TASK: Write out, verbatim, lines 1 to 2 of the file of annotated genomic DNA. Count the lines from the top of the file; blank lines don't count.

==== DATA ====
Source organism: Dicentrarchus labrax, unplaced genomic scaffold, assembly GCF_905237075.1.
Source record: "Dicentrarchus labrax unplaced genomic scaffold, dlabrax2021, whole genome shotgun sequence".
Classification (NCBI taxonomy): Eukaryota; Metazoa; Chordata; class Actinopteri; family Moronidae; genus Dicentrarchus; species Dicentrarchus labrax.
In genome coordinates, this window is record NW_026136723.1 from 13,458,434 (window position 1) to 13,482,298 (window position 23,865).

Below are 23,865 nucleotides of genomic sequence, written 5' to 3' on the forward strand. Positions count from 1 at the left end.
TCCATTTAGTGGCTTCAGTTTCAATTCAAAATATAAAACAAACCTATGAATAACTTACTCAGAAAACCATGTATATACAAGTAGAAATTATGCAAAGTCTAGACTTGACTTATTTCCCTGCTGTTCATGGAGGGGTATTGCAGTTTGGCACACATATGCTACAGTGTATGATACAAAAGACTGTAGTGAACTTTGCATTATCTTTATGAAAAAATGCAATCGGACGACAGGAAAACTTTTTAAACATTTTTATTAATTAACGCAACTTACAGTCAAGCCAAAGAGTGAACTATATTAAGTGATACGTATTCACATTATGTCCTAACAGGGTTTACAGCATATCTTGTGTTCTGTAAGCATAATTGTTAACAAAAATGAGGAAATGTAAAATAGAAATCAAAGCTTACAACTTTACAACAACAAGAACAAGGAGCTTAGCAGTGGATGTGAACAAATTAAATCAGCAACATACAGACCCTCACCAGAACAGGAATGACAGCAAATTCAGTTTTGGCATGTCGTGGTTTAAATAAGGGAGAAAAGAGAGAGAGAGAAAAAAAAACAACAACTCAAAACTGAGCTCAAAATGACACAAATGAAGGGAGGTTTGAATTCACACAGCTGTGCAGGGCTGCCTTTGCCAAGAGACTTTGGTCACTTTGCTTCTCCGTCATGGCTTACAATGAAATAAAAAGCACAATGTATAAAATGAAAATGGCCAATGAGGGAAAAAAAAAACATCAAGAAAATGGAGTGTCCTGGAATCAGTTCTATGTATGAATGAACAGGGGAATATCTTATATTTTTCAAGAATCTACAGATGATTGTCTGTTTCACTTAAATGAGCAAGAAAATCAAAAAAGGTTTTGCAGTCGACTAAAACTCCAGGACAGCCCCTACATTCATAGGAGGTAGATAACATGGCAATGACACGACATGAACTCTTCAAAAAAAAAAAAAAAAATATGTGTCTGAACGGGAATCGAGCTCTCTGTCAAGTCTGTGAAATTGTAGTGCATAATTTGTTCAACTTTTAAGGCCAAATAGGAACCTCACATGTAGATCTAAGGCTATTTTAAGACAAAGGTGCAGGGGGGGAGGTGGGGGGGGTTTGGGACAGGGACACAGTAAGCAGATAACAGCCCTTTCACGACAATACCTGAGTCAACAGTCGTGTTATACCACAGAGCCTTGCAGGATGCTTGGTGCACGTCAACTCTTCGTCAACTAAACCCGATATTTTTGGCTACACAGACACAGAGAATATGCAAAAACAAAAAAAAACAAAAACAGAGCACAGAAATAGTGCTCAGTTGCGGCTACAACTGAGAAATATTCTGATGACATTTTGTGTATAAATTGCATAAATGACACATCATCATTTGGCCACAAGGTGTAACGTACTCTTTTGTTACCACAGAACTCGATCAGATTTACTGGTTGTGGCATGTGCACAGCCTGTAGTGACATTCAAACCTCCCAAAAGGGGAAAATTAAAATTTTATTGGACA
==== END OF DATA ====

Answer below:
Source organism: Dicentrarchus labrax, unplaced genomic scaffold, assembly GCF_905237075.1.
Source record: "Dicentrarchus labrax unplaced genomic scaffold, dlabrax2021, whole genome shotgun sequence".